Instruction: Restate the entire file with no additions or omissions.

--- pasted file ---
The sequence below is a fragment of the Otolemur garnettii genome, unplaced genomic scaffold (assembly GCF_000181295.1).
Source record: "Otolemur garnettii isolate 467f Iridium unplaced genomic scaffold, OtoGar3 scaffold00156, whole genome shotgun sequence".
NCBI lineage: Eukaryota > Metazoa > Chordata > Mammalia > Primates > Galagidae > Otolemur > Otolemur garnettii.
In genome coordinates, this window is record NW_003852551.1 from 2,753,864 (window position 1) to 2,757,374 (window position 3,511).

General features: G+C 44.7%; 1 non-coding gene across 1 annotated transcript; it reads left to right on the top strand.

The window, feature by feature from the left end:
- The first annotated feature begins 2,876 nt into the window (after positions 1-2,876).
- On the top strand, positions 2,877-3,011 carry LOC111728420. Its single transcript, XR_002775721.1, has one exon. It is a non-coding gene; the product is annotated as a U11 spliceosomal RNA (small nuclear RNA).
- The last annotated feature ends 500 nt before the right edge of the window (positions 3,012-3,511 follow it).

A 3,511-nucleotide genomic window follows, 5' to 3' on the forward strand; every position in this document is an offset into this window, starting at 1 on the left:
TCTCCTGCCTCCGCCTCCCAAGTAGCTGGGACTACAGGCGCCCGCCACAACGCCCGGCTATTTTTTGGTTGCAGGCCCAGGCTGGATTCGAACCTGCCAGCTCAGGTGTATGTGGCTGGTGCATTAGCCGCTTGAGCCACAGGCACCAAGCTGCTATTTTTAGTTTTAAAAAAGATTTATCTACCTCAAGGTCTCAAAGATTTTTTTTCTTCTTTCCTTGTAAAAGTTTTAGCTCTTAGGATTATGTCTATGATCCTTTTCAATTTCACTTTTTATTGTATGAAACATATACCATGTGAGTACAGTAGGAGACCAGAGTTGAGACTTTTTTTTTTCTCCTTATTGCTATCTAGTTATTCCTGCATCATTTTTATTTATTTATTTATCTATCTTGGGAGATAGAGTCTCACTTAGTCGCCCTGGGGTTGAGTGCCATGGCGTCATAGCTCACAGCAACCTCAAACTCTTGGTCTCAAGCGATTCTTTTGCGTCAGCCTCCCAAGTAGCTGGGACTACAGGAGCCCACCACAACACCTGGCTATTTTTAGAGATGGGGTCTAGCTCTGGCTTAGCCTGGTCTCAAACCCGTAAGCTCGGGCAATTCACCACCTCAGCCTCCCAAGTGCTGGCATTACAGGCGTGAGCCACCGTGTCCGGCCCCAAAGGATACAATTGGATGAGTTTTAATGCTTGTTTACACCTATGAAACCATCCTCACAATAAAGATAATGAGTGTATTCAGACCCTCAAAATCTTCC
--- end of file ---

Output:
The sequence below is a fragment of the Otolemur garnettii genome, unplaced genomic scaffold (assembly GCF_000181295.1).
Source record: "Otolemur garnettii isolate 467f Iridium unplaced genomic scaffold, OtoGar3 scaffold00156, whole genome shotgun sequence".
NCBI lineage: Eukaryota > Metazoa > Chordata > Mammalia > Primates > Galagidae > Otolemur > Otolemur garnettii.
In genome coordinates, this window is record NW_003852551.1 from 2,753,864 (window position 1) to 2,757,374 (window position 3,511).

General features: G+C 44.7%; 1 non-coding gene across 1 annotated transcript; it reads left to right on the top strand.

The window, feature by feature from the left end:
- The first annotated feature begins 2,876 nt into the window (after positions 1-2,876).
- On the top strand, positions 2,877-3,011 carry LOC111728420. Its single transcript, XR_002775721.1, has one exon. It is a non-coding gene; the product is annotated as a U11 spliceosomal RNA (small nuclear RNA).
- The last annotated feature ends 500 nt before the right edge of the window (positions 3,012-3,511 follow it).

A 3,511-nucleotide genomic window follows, 5' to 3' on the forward strand; every position in this document is an offset into this window, starting at 1 on the left:
TCTCCTGCCTCCGCCTCCCAAGTAGCTGGGACTACAGGCGCCCGCCACAACGCCCGGCTATTTTTTGGTTGCAGGCCCAGGCTGGATTCGAACCTGCCAGCTCAGGTGTATGTGGCTGGTGCATTAGCCGCTTGAGCCACAGGCACCAAGCTGCTATTTTTAGTTTTAAAAAAGATTTATCTACCTCAAGGTCTCAAAGATTTTTTTTCTTCTTTCCTTGTAAAAGTTTTAGCTCTTAGGATTATGTCTATGATCCTTTTCAATTTCACTTTTTATTGTATGAAACATATACCATGTGAGTACAGTAGGAGACCAGAGTTGAGACTTTTTTTTTTCTCCTTATTGCTATCTAGTTATTCCTGCATCATTTTTATTTATTTATTTATCTATCTTGGGAGATAGAGTCTCACTTAGTCGCCCTGGGGTTGAGTGCCATGGCGTCATAGCTCACAGCAACCTCAAACTCTTGGTCTCAAGCGATTCTTTTGCGTCAGCCTCCCAAGTAGCTGGGACTACAGGAGCCCACCACAACACCTGGCTATTTTTAGAGATGGGGTCTAGCTCTGGCTTAGCCTGGTCTCAAACCCGTAAGCTCGGGCAATTCACCACCTCAGCCTCCCAAGTGCTGGCATTACAGGCGTGAGCCACCGTGTCCGGCCCCAAAGGATACAATTGGATGAGTTTTAATGCTTGTTTACACCTATGAAACCATCCTCACAATAAAGATAATGAGTGTATTCAGACCCTCAAAATCTTCC